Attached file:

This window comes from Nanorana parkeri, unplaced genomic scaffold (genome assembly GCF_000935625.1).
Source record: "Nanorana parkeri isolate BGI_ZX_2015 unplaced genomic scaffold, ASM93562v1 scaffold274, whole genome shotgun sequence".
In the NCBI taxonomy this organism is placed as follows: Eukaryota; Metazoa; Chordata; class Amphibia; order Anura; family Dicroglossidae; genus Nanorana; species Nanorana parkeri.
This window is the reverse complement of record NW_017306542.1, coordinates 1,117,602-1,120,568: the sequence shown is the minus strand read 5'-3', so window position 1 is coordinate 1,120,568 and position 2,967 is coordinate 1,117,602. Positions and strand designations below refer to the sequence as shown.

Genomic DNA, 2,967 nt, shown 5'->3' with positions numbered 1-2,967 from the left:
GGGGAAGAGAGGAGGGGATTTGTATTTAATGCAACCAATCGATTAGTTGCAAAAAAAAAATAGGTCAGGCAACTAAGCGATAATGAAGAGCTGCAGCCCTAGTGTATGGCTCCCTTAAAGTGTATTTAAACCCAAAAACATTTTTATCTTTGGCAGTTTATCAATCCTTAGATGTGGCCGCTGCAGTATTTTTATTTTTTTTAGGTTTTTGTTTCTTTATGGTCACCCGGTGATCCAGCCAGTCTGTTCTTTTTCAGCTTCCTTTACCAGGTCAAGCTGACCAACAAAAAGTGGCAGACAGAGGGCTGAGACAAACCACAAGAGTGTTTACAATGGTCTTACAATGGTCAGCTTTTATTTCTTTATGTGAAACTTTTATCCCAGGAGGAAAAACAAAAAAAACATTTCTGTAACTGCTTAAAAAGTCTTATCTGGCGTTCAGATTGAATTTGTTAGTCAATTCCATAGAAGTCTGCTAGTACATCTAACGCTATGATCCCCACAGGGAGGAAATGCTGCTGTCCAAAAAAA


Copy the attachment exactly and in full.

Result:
This window comes from Nanorana parkeri, unplaced genomic scaffold (genome assembly GCF_000935625.1).
Source record: "Nanorana parkeri isolate BGI_ZX_2015 unplaced genomic scaffold, ASM93562v1 scaffold274, whole genome shotgun sequence".
In the NCBI taxonomy this organism is placed as follows: Eukaryota; Metazoa; Chordata; class Amphibia; order Anura; family Dicroglossidae; genus Nanorana; species Nanorana parkeri.
This window is the reverse complement of record NW_017306542.1, coordinates 1,117,602-1,120,568: the sequence shown is the minus strand read 5'-3', so window position 1 is coordinate 1,120,568 and position 2,967 is coordinate 1,117,602. Positions and strand designations below refer to the sequence as shown.

Genomic DNA, 2,967 nt, shown 5'->3' with positions numbered 1-2,967 from the left:
GGGGAAGAGAGGAGGGGATTTGTATTTAATGCAACCAATCGATTAGTTGCAAAAAAAAAATAGGTCAGGCAACTAAGCGATAATGAAGAGCTGCAGCCCTAGTGTATGGCTCCCTTAAAGTGTATTTAAACCCAAAAACATTTTTATCTTTGGCAGTTTATCAATCCTTAGATGTGGCCGCTGCAGTATTTTTATTTTTTTTAGGTTTTTGTTTCTTTATGGTCACCCGGTGATCCAGCCAGTCTGTTCTTTTTCAGCTTCCTTTACCAGGTCAAGCTGACCAACAAAAAGTGGCAGACAGAGGGCTGAGACAAACCACAAGAGTGTTTACAATGGTCTTACAATGGTCAGCTTTTATTTCTTTATGTGAAACTTTTATCCCAGGAGGAAAAACAAAAAAAACATTTCTGTAACTGCTTAAAAAGTCTTATCTGGCGTTCAGATTGAATTTGTTAGTCAATTCCATAGAAGTCTGCTAGTACATCTAACGCTATGATCCCCACAGGGAGGAAATGCTGCTGTCCAAAAAAA